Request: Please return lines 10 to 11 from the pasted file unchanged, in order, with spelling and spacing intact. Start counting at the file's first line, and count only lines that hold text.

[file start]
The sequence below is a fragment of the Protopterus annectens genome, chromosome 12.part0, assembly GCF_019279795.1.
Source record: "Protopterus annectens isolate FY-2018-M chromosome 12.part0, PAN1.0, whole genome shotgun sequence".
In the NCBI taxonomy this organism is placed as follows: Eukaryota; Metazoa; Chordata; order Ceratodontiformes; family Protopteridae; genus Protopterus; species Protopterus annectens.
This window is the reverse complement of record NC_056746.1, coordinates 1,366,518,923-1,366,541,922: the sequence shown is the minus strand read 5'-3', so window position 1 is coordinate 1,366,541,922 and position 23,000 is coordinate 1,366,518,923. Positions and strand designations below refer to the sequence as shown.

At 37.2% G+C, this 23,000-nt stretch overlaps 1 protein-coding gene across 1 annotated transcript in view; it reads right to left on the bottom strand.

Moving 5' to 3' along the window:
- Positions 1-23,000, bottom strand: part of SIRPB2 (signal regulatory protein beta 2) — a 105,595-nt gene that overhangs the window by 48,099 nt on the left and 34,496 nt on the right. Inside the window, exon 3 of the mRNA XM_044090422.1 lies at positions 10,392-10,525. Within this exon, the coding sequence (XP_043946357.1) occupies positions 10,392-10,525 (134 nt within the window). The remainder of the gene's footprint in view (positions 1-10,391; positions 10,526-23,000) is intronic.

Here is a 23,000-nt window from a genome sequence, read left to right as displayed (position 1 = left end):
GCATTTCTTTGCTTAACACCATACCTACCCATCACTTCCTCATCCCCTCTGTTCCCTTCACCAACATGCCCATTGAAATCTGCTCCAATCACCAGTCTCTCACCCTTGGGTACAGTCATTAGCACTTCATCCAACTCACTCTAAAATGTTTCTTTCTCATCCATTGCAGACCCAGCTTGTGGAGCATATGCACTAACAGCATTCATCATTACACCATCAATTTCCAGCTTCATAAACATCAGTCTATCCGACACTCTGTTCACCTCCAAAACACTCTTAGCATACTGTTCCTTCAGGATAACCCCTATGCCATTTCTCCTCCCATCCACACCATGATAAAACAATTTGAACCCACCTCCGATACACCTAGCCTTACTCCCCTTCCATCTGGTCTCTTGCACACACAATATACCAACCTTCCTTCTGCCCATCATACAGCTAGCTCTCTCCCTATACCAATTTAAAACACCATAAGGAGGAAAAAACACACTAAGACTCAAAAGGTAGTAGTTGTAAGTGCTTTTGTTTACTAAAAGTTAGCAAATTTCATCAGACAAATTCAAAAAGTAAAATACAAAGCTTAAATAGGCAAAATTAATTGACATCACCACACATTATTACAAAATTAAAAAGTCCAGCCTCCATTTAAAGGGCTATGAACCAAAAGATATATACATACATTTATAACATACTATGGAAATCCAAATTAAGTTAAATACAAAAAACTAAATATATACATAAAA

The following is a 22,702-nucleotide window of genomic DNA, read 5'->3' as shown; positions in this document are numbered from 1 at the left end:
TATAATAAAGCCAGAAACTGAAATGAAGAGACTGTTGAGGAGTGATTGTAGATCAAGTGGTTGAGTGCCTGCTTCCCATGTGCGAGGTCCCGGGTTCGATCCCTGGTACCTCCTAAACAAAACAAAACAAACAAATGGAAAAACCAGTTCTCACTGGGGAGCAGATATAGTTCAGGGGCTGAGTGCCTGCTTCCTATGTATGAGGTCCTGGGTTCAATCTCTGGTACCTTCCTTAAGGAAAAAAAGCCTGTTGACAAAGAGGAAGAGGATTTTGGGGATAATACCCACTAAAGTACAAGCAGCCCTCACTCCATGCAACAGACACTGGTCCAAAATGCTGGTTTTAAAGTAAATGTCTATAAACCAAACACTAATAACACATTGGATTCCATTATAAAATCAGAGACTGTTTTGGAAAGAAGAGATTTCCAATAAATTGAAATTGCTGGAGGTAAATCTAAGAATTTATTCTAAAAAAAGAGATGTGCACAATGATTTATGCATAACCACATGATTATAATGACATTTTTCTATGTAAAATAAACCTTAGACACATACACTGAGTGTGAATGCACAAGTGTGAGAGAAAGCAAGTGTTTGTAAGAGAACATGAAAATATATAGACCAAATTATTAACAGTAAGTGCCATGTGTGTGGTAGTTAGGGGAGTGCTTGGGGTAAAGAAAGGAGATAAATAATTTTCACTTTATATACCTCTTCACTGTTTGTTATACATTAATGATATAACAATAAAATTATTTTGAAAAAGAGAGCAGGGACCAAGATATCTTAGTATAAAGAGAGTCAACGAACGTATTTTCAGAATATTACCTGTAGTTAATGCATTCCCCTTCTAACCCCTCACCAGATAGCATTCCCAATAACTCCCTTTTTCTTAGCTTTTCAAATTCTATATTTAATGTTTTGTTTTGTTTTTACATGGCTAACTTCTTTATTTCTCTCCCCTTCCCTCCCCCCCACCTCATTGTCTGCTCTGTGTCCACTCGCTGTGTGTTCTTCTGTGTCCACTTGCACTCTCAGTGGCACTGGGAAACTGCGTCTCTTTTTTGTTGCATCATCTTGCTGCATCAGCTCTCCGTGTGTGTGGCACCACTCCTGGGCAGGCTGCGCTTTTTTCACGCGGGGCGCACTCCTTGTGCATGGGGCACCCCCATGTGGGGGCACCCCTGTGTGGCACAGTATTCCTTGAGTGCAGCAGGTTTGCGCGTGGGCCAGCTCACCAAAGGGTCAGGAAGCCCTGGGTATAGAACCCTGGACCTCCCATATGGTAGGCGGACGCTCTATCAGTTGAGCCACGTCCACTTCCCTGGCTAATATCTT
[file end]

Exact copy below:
The following is a 22,702-nucleotide window of genomic DNA, read 5'->3' as shown; positions in this document are numbered from 1 at the left end:
TATAATAAAGCCAGAAACTGAAATGAAGAGACTGTTGAGGAGTGATTGTAGATCAAGTGGTTGAGTGCCTGCTTCCCATGTGCGAGGTCCCGGGTTCGATCCCTGGTACCTCCTAAACAAAACAAAACAAACAAATGGAAAAACCAGTTCTCACTGGGGAGCAGATATAGTTCAGGGGCTGAGTGCCTGCTTCCTATGTATGAGGTCCTGGGTTCAATCTCTGGTACCTTCCTTAAGGAAAAAAAGCCTGTTGACAAAGAGGAAGAGGATTTTGGGGATAATACCCACTAAAGTACAAGCAGCCCTCACTCCATGCAACAGACACTGGTCCAAAATGCTGGTTTTAAAGTAAATGTCTATAAACCAAACACTAATAACACATTGGATTCCATTATAAAATCAGAGACTGTTTTGGAAAGAAGAGATTTCCAATAAATTGAAATTGCTGGAGGTAAATCTAAGAATTTATTCTAAAAAAAGAGATGTGCACAATGATTTATGCATAACCACATGATTATAATGACATTTTTCTATGTAAAATAAACCTTAGACACATACACTGAGTGTGAATGCACAAGTGTGAGAGAAAGCAAGTGTTTGTAAGAGAACATGAAAATATATAGACCAAATTATTAACAGTAAGTGCCATGTGTGTGGTAGTTAGGGGAGTGCTTGGGGTAAAGAAAGGAGATAAATAATTTTCACTTTATATACCTCTTCACTGTTTGTTATACATTAATGATATAACAATAAAATTATTTTGAAAAAGAGAGCAGGGACCAAGATATCTTAGTATAAAGAGAGTCAACGAACGTATTTTCAGAATATTACCTGTAGTTAATGCATTCCCCTTCTAACCCCTCACCAGATAGCATTCCCAATAACTCCCTTTTTCTTAGCTTTTCAAATTCTATATTTAATGTTTTGTTTTGTTTTTACATGGCTAACTTCTTTATTTCTCTCCCCTTCCCTCCCCCCCACCTCATTGTCTGCTCTGTGTCCACTCGCTGTGTGTTCTTCTGTGTCCACTTGCACTCTCAGTGGCACTGGGAAACTGCGTCTCTTTTTTGTTGCATCATCTTGCTGCATCAGCTCTCCGTGTGTGTGGCACCACTCCTGGGCAGGCTGCGCTTTTTTCACGCGGGGCGCACTCCTTGTGCATGGGGCACCCCCATGTGGGGGCACCCCTGTGTGGCACAGTATTCCTTGAGTGCAGCAGGTTTGCGCGTGGGCCAGCTCACCAAAGGGTCAGGAAGCCCTGGGTATAGAACCCTGGACCTCCCATATGGTAGGCGGACGCTCTATCAGTTGAGCCACGTCCACTTCCCTGGCTAATATCTT